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Scheu "Das Laufwerk No.2"

Legacy and Masterpiece

Product: Scheu "Das Laufwerk No.2" turntable
Manufacturer: Scheu Analog
Approx cost: 3800 euros
Reviewer: Hartmut Quaschik - TNT Germany
Reviewed: February, 2007

[Italian version]

I had been long aware of Scheu turntables, even had a lot of them during a five years period, but it was last year when I met Ulla Scheu at the High End show in Munich, that she offered me her newest top turntable for review. I was pleased to take the turntable home after the show, and there it stayed for lots of listening experiences.

Some History

It was back in 1997, that a fellow audiophile told me about a new phantastic turntable, and that I should gave it a listen. He gave me Thomas Scheu's phone number, and we immediately made contact. Thomas gave me the opportunity to listen at one of his customer's place. I took my then Garrad 401, SME 3012/2, Denon 103 combo and had a good listen at the costumer's place here in Munich. I was immediately impressed by the qualities of the Scheu turntable. It gave so much detail and rightness of the music, that my Garrard 401 sounded veiled compared to it. From then, I was hooked. This turntable was considerably cheap and available as DIY kit, platter was 350 DEM at that time, bearing the same, a motor with pulley and regulation, but without case and wall power supply around 100 DEM. Think 1 DEM was about 50ct, be it EUR or USD. I took the next opportunity to meet Thomas Scheu personally and bought a whole combination with tear drop shaped steel base and motor with case for less than 2000 DEM.

[old Scheu kit turntable]

It happened that two months later, being in Paris/France for holidays, I had the luck to get my hands on a used Platine Verdier, directly from Maison de L'Audiophile. I could not have been luckier, buying two top turntables for not that much money. The following months had been very interesting, I had a lot of tonearms to play with at that time, and did a lot of comparisons. All friends came by and got a listen to these turntables. We did several times a pure turntable comparison, transporting tonearm and cartridge from the Scheu to the Platine Verdier and back. This is what all visitors said to me: "Sell the Platine Verdier, the Scheu is much better ..."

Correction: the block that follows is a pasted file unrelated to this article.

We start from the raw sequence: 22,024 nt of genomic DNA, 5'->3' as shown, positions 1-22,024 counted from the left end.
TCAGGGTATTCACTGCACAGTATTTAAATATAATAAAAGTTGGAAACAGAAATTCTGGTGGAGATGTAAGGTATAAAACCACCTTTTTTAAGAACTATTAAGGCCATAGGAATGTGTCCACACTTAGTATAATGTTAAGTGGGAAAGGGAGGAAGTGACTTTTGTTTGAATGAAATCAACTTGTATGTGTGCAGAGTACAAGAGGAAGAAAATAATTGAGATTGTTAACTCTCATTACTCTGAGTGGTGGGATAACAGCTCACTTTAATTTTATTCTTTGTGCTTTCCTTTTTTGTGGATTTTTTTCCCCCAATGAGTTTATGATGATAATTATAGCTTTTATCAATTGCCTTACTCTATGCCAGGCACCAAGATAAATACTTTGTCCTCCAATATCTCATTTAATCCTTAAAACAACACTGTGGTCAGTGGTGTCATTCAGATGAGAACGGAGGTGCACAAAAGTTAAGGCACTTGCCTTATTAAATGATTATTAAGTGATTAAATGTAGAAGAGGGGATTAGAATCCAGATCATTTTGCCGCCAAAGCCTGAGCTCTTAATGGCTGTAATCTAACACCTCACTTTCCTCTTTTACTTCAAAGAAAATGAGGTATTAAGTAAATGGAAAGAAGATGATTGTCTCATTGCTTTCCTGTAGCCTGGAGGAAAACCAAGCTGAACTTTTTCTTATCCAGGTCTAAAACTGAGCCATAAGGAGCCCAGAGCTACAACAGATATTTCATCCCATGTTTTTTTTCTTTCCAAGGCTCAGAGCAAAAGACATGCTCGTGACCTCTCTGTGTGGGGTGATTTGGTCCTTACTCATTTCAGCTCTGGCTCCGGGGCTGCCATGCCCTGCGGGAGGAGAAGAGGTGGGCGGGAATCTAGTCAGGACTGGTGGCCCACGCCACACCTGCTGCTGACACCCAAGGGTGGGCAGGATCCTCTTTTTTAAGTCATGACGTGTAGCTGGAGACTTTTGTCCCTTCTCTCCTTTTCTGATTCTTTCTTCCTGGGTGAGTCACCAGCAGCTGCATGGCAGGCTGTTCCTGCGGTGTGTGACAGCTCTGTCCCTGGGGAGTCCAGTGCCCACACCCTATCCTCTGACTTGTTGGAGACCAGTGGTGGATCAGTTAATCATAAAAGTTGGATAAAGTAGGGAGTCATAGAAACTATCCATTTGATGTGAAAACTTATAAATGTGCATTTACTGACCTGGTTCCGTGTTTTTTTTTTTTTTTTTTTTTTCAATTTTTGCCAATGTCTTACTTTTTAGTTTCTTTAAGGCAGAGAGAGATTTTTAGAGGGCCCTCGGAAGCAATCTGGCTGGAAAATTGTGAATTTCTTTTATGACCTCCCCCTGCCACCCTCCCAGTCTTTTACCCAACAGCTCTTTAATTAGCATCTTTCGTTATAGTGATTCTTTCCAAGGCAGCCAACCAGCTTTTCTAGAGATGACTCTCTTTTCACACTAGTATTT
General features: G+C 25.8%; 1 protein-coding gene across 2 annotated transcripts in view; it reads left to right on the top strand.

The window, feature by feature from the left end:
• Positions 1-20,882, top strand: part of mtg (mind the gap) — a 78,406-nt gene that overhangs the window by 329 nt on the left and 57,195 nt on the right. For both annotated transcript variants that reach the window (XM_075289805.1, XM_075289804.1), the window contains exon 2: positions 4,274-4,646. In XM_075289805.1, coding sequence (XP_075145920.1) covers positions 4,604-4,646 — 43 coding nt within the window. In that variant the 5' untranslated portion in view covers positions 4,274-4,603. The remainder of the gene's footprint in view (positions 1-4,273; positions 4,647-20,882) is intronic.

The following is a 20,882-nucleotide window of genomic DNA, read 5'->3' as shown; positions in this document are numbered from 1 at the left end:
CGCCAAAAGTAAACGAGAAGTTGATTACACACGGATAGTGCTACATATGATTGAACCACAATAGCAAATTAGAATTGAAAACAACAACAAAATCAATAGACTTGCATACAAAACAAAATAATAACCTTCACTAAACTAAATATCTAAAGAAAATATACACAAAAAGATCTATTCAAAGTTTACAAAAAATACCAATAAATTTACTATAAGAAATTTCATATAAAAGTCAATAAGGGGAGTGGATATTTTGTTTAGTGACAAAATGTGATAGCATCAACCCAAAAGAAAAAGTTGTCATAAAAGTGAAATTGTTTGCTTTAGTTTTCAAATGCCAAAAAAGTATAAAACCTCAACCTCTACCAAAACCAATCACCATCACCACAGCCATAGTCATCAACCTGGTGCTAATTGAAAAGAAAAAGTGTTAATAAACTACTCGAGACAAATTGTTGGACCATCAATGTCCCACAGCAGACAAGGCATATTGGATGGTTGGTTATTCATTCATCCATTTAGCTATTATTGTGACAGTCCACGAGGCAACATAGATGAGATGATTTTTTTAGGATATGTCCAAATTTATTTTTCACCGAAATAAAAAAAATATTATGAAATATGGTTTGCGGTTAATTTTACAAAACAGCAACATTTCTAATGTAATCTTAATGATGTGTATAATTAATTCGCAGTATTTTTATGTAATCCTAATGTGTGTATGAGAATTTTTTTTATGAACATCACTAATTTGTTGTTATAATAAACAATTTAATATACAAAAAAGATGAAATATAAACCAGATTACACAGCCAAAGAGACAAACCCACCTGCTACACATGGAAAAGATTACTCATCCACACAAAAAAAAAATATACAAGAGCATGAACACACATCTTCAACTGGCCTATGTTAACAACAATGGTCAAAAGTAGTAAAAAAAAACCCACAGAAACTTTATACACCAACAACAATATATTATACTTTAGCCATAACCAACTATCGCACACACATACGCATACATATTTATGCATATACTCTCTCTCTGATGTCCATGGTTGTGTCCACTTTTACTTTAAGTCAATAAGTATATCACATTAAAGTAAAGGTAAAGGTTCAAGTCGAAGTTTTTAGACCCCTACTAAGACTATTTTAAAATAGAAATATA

Of course I sold the Platine Verdier half a year later. Well it does not imply that the Platine Verdier is really worse than an acrylic platter DIY kit, but my Platine Verdier was a used one, and presumably in not optimal condition. Although I tried several motors, and found that a current production original DC motor, borrowed from another Platine Verdier owner, sounded a lot better, the fundamental differences between Platine Verdier and Scheu were obvious. The Platine Verdier had a powerful and impressive sound, with good resolution of the soundstage and overall good dynamics, though its pitch stability was less than perfect, and it had fine resolution grain. Some Verdier owners even used rubber rings to damp the platter's ringing or used eddy current brakes or friction brakes to improve pitch stability. The Scheu, on the other hand, was less impressive in the bass, but had near perfect pitch stability, and a lot more transparency and fine resolution in the midrange and treble region. Using the most advanced unipivot tonearm of those days, the Immedia RPMII, together with a Lyra Clavis, gave all the realism of a classic concert hall experience, the vibrating air from the reflecting walls as well as every fine detail.

This does not mean at all, that the Scheu DIY kit from then was perfect. There is nothing like a perfect thing in audio, did nobody tell you? With time passing by I realized some shortcomings, like the soft bass, and the noisy motor. The platters from that time had a rubber ring towards the bearing. I had to remove this to get more bass impact. I tried different platters: while the standard platter is 50mm, there was also 80mm available and also, but really expensive, 100mm. Then there was an oversized platter, 80mm high, but with 420mm diameter, like those for transcription records in radio stations. I also asked Mr.Scheu to make me a Delrin platter, the same material like the TW-Akustiv Raven turntable today is made from. Then I tried several motors, like the Maxon DC motors. A friend of mine, Manfred Huber, designed a complete drive unit using the Maxon. This design later has been used for the Teres turntables. I also tried some bearing modifications, like a double inverted bearing using two ceramic balls, or with brass bearing well. Then I tried a lot of turntable mats.